The Power and the Prize (1956)     1 Stars


The Power and the Prize (1956)
The Power and the Prize (1956)


Director: Henry Koster

Cast: Robert Taylor, Elisabeth Müller, Burl Ives

Synopsis: On a mission to secure the hostile takeover of an English business for his employer and mentor, George Salt, power-hungry executive Cliff Barton meets and falls hard for Miriam Linka, a beautiful and charming European woman.







Henry Koster’s The Power and the Prize has the look of a blockbuster, although it is largely overlooked today, which is perhaps due to the fact that it lacks the focus and discipline that made more highly-acclaimed 1950s ‘big business’ movies like Executive Suite and Patterns so compelling.

Robert Taylor (The Law and Jake Wade, Cattle King) is assured in the role of the vice-chairman of a giant mining company who questions the methods and ethics of both himself and his mentor (Burl Ives – East of Eden – in a coolly malevolent performance) when he falls for a pretty young Austrian refugee (Elisabeth Mueller) while on a business trip to London.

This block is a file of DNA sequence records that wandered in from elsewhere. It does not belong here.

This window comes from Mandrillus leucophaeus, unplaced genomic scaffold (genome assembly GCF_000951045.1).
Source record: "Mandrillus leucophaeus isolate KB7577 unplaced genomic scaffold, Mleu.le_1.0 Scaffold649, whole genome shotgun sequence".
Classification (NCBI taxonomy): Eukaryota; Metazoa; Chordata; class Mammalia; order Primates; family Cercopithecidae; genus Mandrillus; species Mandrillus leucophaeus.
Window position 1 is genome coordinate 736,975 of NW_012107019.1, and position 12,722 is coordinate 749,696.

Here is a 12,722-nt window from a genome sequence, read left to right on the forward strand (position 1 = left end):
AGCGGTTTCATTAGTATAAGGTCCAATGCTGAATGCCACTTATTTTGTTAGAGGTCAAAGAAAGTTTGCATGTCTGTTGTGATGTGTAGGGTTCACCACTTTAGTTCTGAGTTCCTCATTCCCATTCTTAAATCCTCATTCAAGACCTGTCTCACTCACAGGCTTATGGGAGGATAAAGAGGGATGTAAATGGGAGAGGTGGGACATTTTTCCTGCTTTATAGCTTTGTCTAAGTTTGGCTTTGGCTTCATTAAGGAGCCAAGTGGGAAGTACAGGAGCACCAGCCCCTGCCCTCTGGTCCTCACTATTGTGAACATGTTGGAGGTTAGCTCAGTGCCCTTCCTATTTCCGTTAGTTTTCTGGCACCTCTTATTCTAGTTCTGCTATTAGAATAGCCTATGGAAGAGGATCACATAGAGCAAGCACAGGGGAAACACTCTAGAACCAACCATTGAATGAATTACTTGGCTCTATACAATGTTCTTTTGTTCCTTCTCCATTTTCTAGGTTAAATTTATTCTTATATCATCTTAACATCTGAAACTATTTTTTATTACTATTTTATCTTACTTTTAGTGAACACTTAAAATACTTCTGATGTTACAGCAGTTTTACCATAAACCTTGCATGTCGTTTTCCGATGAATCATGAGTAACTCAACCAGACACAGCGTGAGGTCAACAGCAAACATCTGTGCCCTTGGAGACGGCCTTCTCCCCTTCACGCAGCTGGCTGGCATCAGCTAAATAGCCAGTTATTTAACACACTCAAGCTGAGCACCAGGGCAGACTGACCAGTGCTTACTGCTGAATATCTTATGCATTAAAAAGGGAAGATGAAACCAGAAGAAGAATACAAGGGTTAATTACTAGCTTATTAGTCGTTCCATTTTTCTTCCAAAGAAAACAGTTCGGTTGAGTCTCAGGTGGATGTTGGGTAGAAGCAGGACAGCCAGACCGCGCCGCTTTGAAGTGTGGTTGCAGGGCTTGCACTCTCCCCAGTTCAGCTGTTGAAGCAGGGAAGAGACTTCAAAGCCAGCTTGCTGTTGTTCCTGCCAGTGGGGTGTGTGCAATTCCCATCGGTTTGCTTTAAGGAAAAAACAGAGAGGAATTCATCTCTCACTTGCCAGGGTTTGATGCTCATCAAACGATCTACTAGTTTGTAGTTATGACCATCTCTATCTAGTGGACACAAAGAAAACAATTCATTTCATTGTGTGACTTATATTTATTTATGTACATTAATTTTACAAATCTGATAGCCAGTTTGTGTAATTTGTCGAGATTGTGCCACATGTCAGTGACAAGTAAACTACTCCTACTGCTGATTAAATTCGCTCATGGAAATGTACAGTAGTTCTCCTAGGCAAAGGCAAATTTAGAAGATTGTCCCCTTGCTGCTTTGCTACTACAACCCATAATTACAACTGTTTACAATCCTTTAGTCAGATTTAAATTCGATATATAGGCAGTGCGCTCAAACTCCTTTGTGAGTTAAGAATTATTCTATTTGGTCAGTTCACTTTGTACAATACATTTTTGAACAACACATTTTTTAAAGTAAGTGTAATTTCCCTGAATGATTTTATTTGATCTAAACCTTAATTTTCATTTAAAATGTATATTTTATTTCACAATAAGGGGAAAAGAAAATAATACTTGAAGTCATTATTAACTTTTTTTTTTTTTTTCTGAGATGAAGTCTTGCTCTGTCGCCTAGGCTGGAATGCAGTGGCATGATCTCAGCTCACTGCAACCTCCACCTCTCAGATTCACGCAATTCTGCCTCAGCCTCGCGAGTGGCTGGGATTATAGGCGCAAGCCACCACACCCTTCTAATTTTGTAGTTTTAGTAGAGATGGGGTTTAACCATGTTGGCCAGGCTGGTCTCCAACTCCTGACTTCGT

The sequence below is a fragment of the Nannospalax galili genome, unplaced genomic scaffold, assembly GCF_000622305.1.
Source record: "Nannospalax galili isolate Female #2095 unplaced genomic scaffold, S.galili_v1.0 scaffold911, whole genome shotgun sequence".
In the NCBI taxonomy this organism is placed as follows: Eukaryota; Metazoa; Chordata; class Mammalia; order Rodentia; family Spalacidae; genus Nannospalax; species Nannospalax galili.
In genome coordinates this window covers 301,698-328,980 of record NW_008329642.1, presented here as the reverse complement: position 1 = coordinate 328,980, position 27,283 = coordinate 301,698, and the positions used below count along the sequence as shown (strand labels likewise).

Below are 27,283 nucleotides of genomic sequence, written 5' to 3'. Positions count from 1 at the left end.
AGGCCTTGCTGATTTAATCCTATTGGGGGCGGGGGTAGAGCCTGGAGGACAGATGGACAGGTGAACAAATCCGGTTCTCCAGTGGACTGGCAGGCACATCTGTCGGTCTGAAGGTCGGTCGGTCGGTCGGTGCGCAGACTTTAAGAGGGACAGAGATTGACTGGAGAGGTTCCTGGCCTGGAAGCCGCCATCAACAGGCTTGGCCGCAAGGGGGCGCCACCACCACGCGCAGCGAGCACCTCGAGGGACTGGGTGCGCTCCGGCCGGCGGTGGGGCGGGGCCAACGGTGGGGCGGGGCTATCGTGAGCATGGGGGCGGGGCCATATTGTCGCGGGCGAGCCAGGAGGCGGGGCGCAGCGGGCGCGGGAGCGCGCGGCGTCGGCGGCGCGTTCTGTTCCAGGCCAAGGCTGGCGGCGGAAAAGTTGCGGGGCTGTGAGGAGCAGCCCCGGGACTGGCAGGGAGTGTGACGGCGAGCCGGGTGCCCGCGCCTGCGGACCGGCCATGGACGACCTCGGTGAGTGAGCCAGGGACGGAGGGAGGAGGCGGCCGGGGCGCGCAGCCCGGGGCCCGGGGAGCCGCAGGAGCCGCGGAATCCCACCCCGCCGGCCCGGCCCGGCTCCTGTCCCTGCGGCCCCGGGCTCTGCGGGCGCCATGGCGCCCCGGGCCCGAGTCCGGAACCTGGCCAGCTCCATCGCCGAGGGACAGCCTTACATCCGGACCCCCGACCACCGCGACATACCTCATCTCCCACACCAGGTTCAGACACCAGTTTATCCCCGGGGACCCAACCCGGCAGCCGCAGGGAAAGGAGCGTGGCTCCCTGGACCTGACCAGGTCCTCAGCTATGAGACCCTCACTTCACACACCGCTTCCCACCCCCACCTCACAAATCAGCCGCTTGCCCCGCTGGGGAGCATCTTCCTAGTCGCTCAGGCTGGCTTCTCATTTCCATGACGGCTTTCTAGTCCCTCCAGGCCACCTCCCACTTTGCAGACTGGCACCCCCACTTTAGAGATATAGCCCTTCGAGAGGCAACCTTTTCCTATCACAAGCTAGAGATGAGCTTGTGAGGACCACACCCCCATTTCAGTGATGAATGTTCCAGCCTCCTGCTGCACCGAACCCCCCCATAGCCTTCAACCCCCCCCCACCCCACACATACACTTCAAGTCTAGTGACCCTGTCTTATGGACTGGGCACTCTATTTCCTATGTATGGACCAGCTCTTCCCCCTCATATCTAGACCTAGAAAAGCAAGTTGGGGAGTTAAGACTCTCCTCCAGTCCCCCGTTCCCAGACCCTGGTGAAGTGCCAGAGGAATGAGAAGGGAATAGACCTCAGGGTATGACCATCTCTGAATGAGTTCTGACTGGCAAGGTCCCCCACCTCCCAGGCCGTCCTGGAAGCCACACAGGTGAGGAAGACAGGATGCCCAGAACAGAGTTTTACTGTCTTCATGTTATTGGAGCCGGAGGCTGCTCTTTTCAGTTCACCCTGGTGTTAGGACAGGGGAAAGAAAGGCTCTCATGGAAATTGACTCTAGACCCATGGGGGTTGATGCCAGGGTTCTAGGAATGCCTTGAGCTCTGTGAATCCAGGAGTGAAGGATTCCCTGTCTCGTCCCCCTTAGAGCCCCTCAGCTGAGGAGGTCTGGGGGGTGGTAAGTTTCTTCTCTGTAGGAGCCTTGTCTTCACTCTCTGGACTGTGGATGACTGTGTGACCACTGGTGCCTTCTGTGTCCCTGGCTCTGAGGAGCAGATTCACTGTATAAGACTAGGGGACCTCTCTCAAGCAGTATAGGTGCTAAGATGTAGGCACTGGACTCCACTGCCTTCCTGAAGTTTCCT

Unfortunately, this romance is the movie’s main stumbling block. The storyline falters then crawls as it spends too much time on Taylor’s wooing of a reluctant Mueller. The young German actress is another drawback. Her performance is just plain awful – she seems to be permanently on the verge of hyper-ventilating, and is not helped by having to play a character who, from being deliberately cold and antagonistic toward Taylor, changes into a fawning little waif in the course of a couple of scenes. Hers is not the only badly-drawn female part; the manner in which Taylor’s fiance (Nicola Michaels) greets the news that he is to marry another (after cancelling their wedding to take the trip to London) truly strains credibility.

The final confrontation between Taylor and Ives is also disappointing. Having watched these two mentally shove one another’s shoulder for much of the film, one is surely entitled to expect a little more spice in the final showdown. Those two could have created fireworks on the screen at the hands of a script with a little more bite, but are left with surprisingly little to do.

The Power and the Prize is definitely worth a look, though. With the exception of Muller, the acting is effective – just watch old pro Mary Astor (The Maltese Falcon, Cass Timberlane) make the most of her one big scene – and, while it concentrates on the politics and machinations of corporate business, the story buzzes along.

(Reviewed 11th February 2002)

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